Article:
It's interesting to note that Harold B. Lee thought that his belief was a matter of reason. As he said: "Is it not just as reasonable to suppose that the conditions in which we now live have been determined by the kind of lives we lived in the pre-existent world of spirits?" Thus, Harold B. Lee's opinion on this was not a matter of revelation, but reason. The same can be said of Joseph Fielding Smith's position. There are no scriptures that explicitly comment on how our premortal valiance may affect our mortal circumstances. However, there are a couple that are strongly suggestive.

Harold B. Lee quotes one of them above: John 9:1–3. Jesus is recorded as passing by a man who was blind from birth and his disciples ask whether the man or his parents sinned that he was born blind. The verse has been used many times by Latter-day Saint leaders to provide support for the idea that there was a premortal existence of human spirits and that premortal valiance affects our mortal circumstances.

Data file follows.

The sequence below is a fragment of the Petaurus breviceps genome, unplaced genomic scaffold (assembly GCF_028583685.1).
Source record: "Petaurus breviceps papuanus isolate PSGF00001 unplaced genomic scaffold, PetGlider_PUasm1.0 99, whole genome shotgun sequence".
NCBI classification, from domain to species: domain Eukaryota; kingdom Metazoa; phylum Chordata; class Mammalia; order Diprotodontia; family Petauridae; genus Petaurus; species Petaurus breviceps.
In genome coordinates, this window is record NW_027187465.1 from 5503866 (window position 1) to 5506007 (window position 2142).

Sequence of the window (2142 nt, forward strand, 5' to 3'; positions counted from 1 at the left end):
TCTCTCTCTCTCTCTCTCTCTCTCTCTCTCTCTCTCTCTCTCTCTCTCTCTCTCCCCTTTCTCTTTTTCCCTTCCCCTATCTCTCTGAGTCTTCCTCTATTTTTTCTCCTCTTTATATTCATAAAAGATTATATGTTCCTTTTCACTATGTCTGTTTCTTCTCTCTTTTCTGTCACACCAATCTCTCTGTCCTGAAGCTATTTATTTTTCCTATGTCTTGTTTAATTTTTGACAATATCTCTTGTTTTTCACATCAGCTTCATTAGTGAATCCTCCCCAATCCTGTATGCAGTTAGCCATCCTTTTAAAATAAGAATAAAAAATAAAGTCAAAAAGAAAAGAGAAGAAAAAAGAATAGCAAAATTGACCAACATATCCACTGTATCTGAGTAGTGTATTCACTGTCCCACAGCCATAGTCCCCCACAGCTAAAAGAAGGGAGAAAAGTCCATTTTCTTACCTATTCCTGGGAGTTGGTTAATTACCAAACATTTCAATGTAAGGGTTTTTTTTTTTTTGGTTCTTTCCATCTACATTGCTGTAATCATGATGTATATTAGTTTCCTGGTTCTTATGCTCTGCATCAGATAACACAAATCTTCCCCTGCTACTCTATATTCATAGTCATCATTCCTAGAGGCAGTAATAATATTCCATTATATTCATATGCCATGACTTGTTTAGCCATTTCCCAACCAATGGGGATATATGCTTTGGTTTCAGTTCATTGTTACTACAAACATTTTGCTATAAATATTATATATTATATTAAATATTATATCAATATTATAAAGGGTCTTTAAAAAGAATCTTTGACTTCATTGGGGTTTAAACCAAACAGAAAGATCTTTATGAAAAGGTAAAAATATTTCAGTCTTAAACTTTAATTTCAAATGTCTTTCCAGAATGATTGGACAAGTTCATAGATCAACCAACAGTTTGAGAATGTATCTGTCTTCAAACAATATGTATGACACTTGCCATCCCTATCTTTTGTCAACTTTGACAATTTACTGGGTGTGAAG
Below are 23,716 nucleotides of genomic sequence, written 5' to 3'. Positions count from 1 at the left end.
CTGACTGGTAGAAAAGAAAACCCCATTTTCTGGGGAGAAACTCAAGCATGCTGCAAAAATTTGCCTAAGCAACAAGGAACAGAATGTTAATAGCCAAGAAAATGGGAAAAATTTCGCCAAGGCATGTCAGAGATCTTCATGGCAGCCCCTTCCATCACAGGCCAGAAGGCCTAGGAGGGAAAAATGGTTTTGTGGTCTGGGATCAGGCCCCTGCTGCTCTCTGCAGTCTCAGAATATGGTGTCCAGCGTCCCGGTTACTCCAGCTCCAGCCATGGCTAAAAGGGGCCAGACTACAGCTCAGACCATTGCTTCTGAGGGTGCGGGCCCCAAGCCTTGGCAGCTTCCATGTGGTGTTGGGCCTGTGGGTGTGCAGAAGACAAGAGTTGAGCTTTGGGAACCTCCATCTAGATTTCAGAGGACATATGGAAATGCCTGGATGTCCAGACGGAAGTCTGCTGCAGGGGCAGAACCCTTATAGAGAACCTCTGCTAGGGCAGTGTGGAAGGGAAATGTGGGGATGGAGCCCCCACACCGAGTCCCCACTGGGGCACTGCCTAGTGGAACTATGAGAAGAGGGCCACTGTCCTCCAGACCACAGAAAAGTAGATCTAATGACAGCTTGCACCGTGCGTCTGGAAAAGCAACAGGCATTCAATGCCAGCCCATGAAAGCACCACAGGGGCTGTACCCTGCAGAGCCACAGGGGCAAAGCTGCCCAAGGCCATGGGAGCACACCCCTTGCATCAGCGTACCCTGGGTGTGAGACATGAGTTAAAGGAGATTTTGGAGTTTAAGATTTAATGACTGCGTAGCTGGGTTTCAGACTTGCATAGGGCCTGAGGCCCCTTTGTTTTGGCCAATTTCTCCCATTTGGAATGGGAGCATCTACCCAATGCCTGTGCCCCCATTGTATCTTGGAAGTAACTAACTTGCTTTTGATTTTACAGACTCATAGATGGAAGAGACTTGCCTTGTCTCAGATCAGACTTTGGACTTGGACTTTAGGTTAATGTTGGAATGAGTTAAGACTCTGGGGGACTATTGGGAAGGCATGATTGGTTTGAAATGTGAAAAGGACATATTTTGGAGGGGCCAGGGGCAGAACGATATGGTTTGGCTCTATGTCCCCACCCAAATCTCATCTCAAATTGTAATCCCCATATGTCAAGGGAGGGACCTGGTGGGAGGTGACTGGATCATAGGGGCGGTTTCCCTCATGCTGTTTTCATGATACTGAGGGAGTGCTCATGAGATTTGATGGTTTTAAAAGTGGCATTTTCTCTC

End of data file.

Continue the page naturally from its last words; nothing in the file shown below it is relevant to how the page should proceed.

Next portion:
Harold B. Lee doesn't quote/cite verse 3 of that chapter:

3 Jesus answered, Neither hath this man sinned, nor his parents: but that the works of God should be made manifest in him.

Some might take this to mean that there are no people who are born into the circumstances they're born into because of actions in the premortal life. That's a valid interpretation. It certainly isn't the only possible one.